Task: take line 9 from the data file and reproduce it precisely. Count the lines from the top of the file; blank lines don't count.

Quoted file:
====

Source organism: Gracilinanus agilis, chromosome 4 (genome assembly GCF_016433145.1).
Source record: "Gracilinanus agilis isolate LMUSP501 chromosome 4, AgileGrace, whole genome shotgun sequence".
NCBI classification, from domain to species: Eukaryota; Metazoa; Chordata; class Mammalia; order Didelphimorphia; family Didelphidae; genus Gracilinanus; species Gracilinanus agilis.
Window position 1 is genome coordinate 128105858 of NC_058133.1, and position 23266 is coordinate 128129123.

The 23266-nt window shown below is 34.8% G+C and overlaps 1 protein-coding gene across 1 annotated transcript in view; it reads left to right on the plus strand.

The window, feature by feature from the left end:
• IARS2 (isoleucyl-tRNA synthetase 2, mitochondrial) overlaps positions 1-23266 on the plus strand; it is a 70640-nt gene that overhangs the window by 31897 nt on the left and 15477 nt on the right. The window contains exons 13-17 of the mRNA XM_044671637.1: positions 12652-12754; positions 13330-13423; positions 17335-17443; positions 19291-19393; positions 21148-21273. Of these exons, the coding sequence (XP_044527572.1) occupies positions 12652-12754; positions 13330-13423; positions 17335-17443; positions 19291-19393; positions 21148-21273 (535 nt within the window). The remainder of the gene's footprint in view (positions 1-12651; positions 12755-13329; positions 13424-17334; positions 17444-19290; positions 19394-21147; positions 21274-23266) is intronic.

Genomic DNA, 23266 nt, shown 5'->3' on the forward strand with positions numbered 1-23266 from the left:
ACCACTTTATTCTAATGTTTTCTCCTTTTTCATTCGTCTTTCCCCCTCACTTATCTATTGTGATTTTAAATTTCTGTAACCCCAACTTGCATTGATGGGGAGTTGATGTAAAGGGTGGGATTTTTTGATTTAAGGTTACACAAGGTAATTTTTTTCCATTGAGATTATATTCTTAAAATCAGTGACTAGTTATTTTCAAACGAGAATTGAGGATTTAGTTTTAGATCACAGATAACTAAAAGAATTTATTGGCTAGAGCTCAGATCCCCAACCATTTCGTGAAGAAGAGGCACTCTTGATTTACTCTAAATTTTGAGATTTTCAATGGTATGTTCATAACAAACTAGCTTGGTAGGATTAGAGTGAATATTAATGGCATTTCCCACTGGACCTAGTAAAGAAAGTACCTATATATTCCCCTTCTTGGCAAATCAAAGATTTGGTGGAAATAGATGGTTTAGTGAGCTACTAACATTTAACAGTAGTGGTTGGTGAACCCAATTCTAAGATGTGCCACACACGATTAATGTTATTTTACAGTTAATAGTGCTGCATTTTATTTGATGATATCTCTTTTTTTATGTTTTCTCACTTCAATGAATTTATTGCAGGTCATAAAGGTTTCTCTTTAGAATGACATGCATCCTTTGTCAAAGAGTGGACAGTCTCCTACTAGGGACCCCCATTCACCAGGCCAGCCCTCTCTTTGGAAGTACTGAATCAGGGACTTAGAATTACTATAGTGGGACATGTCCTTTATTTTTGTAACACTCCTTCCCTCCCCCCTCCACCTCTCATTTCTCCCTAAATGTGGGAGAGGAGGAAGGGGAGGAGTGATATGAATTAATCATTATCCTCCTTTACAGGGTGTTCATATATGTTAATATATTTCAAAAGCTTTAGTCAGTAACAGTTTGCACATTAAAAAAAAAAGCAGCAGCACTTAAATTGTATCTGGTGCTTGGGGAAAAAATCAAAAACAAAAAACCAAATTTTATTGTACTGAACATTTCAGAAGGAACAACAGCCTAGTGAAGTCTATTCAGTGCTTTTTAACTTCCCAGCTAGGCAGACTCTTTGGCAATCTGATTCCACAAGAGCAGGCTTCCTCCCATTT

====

ACCACTTTATTCTAATGTTTTCTCCTTTTTCATTCGTCTTTCCCCCTCACTTATCTATTGTGATTTTAAATTTCTGTAACCCCAACTTGCATTGATGGGGAGTTGATGTAAAGGGTGGGATTTTTTGATTTAAGGTTACACAAGGTAATTTTTTTCCATTGAGATTATATTCTTAAAATCAGTGACTAGTTATTTTCAAACGAGAATTGAGGATTTAGTTTTAGATCACAGATAACTAAAAGAATTTATTGGCTAGAGCTCAGATCCCCAACCATTTCGTGAAGAAGAGGCACTCTTGATTTACTCTAAATTTTGAGATTTTCAATGGTATGTTCATAACAAACTAGCTTGGTAGGATTAGAGTGAATATTAATGGCATTTCCCACTGGACCTAGTAAAGAAAGTACCTATATATTCCCCTTCTTGGCAAATCAAAGATTTGGTGGAAATAGATGGTTTAGTGAGCTACTAACATTTAACAGTAGTGGTTGGTGAACCCAATTCTAAGATGTGCCACACACGATTAATGTTATTTTACAGTTAATAGTGCTGCATTTTATTTGATGATATCTCTTTTTTTATGTTTTCTCACTTCAATGAATTTATTGCAGGTCATAAAGGTTTCTCTTTAGAATGACATGCATCCTTTGTCAAAGAGTGGACAGTCTCCTACTAGGGACCCCCATTCACCAGGCCAGCCCTCTCTTTGGAAGTACTGAATCAGGGACTTAGAATTACTATAGTGGGACATGTCCTTTATTTTTGTAACACTCCTTCCCTCCCCCCTCCACCTCTCATTTCTCCCTAAATGTGGGAGAGGAGGAAGGGGAGGAGTGATATGAATTAATCATTATCCTCCTTTACAGGGTGTTCATATATGTTAATATATTTCAAAAGCTTTAGTCAGTAACAGTTTGCACATTAAAAAAAAAAGCAGCAGCACTTAAATTGTATCTGGTGCTTGGGGAAAAAATCAAAAACAAAAAACCAAATTTTATTGTACTGAACATTTCAGAAGGAACAACAGCCTAGTGAAGTCTATTCAGTGCTTTTTAACTTCCCAGCTAGGCAGACTCTTTGGCAATCTGATTCCACAAGAGCAGGCTTCCTCCCATTT